You all knew this was coming. You knew I’d been looking forward to this. It was in my anticipated books post, Helen Hoang’s debut, The Kiss Quotient, was a Book of the Week and one of my favourite books of last year. It is on my bullet journal list of 2019 books I want to read and only came out two weeks ago. The reading list yesterday was short. Doris Day died and I’ve been watching romantic comedies and being nostalgic. This was the perfect book to be reading last week and the perfect BotW pick.
So, Khai Diep doesn’t have feelings. Not like everyone else seems to anyway. The big feelings that everyone else gets, he doesn’t seem to. Or at least he doesn’t think he does. So it wouldn’t be fair on him to have a relationship with anyone – because he can’t give them what they need. Except that his family knows better – he feels things, it’s just that his autism means he doesn’t process them the same as everyone else does. So that’s why his mum makes a trip to Vietnam to find a woman for him. Esme Tran has always felt out of place in Ho Chi Minh City – as a mixed race girl in the slums. So when she gets the chance to spend a summer in America, she just can’t turn it down. She could make a better life for her family, she could try and find her father. But Khai isn’t what she expected. There’s a language barrier and a culture barrier sure, but there’s something else as well that’s making Khai hold back. But holding back isn’t a problem for Esme – everything that she’s doing to try and make Khai fall for her is only making her fall for him more. And Esme’s on a clock – she’s only got a tourist visa and if she doesn’t make Khai want to marry her by the end of the summer, it could all have been for nothing. How will these two get to happily ever after?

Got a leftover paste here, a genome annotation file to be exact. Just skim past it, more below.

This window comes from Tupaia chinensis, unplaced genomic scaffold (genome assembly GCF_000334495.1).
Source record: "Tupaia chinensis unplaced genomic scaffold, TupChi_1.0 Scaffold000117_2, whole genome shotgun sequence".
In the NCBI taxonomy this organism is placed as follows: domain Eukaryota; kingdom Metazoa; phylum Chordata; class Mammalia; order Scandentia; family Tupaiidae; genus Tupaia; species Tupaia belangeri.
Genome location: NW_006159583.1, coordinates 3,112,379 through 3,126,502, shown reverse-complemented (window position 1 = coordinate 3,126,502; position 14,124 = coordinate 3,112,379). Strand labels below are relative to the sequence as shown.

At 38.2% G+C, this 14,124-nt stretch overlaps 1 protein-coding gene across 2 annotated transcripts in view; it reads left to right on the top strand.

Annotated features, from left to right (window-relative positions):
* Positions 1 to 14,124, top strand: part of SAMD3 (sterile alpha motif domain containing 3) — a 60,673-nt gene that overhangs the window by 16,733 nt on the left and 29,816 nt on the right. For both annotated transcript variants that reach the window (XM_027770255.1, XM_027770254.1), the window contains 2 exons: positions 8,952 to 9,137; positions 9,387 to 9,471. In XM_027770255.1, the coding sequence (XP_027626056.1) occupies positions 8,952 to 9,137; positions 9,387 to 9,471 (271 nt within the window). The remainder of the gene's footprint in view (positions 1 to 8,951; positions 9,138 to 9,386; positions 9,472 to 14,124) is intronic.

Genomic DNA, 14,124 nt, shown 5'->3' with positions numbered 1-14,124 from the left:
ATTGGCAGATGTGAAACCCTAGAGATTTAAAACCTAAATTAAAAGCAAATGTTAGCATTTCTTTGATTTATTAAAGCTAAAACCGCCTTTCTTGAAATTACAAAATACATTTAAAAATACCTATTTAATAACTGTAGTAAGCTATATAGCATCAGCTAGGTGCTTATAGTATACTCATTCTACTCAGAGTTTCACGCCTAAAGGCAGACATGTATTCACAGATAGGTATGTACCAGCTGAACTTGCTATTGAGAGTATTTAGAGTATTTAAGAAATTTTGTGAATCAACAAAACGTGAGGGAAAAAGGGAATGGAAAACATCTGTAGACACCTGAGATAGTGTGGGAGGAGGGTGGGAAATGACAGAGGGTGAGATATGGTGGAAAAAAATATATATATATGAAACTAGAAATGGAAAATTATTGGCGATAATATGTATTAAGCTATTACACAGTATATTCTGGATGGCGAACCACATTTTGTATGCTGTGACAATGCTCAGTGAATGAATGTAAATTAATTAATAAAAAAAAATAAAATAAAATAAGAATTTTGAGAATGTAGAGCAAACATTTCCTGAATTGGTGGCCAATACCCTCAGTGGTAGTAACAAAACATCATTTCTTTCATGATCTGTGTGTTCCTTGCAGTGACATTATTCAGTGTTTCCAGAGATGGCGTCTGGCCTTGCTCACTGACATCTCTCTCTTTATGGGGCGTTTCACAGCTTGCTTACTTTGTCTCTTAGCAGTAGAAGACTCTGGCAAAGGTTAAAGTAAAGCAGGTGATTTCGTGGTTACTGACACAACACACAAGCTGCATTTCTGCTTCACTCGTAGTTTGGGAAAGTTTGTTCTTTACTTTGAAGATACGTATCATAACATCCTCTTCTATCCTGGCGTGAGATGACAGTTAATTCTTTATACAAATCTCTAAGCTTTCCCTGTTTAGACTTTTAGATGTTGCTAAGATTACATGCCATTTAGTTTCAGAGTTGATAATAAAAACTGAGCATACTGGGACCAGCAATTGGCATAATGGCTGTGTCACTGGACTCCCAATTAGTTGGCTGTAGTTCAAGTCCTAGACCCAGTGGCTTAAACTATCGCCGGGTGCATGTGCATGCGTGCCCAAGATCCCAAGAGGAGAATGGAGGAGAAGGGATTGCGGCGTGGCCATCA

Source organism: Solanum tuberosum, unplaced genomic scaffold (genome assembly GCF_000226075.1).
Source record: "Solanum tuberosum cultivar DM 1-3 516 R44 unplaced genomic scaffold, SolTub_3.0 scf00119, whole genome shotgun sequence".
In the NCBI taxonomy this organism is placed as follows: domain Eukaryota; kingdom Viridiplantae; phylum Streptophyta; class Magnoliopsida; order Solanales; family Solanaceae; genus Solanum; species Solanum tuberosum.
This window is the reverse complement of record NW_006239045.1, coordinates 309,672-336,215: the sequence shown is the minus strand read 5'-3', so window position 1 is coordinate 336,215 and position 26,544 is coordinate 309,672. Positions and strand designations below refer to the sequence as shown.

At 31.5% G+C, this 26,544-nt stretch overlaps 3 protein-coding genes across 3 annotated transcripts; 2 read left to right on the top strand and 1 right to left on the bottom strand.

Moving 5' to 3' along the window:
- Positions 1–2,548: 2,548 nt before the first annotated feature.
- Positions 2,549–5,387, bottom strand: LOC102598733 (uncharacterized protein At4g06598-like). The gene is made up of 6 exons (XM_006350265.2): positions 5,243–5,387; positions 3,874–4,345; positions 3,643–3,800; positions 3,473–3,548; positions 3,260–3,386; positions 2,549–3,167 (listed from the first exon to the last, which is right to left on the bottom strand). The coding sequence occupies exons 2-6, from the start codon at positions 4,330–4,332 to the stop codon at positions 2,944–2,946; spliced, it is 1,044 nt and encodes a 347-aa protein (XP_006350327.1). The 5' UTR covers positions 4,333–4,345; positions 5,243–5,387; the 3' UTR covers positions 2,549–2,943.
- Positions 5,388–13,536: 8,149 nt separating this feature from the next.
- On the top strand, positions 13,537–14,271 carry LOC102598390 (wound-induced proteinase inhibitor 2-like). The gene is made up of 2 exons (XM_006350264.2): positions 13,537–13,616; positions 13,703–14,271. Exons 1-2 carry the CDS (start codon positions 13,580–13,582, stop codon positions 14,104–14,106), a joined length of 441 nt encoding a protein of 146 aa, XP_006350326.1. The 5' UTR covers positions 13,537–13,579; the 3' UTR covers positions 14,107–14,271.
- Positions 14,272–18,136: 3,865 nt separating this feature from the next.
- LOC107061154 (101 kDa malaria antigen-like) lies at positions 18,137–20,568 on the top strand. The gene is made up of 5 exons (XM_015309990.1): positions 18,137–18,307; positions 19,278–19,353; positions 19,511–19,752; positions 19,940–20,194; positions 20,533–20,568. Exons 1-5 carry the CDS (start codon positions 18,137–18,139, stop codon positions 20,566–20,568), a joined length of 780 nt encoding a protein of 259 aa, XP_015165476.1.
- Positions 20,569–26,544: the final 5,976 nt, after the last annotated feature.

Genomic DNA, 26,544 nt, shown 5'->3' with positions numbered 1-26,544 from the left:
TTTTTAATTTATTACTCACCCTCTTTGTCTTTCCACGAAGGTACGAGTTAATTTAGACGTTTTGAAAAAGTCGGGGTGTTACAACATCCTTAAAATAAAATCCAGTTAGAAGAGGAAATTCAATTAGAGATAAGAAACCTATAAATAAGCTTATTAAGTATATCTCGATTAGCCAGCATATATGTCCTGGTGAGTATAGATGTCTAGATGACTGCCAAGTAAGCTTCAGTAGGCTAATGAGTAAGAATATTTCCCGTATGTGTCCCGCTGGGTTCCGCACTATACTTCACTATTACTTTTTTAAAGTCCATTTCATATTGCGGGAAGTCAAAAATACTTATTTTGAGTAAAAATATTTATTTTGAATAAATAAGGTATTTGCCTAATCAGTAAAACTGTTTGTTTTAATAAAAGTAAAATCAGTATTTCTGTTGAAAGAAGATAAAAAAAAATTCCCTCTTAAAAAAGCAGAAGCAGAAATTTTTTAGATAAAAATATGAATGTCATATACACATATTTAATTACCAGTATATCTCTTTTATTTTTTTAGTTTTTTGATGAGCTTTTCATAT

I loved this. Esme is a fantastic heroine – she fierce and determined and resourceful and she’s taking an opportunity to make her life better. Her story mirrors that of many immigrants from around the world – who are looking for a better future. You’re willing her on every step of the way. Khai’s family are the other end of that migration story – they’ve been in America, they’ve arrived, they’ve set down roots and they’ve started the next generation. And Khai is a fabulous hero – smart, but clueless, generous and caring but in ways that people don’t always recognise. They make a great couple and it’s a real treat watching them work out their relationship.
There’s a lovely afterword from Helen Hoang talking about how her mother’s life inspired and informed elements of Esme’s life, and it shows. What also shows is the care and attention Hoang has taken with Khai. Like Stella in The Kiss Quotient, Khai is in the autistic spectrum, but the two of them are very different and that is absolutely as it should be. Austism comes in many forms and we need more representation of neurodiverse characters in books. I’ve been lucky enough to read a lot of books who feature heroes and heroines who I can see myself in – and everyone in society and the world deserves that for themselves too. Books have also always been one of the ways that I expand my horizons and my understanding – so having more books (and knowing where to look for them) about people who don’t look like me fills me with joy.
This would make the perfect holiday read – I’m almost sorry I didn’t manage to save it for my next vacation. The next book in the series just can’t come soon enough – especially as it’s Quan’s story and I’ve been itching to find out more about him. I know I’ll be pre-ordering it just as soon as it that’s an option.
My copy of The Bride Test was pre-ordered on Kindle, which is good because at my library the hold list for the ebook is currently around 19 weeks. But it’s available now on Kobo (£1.99 at time of writing) and Kindle (only £1.19! total bargain) or you can pre-order the paperback – which comes out on June 6th – from Amazon, Book Depository or wherever you buy your books. I don’t think you’ll regret it.
Bonus photo: The aforementioned upcoming books master list in my journal.
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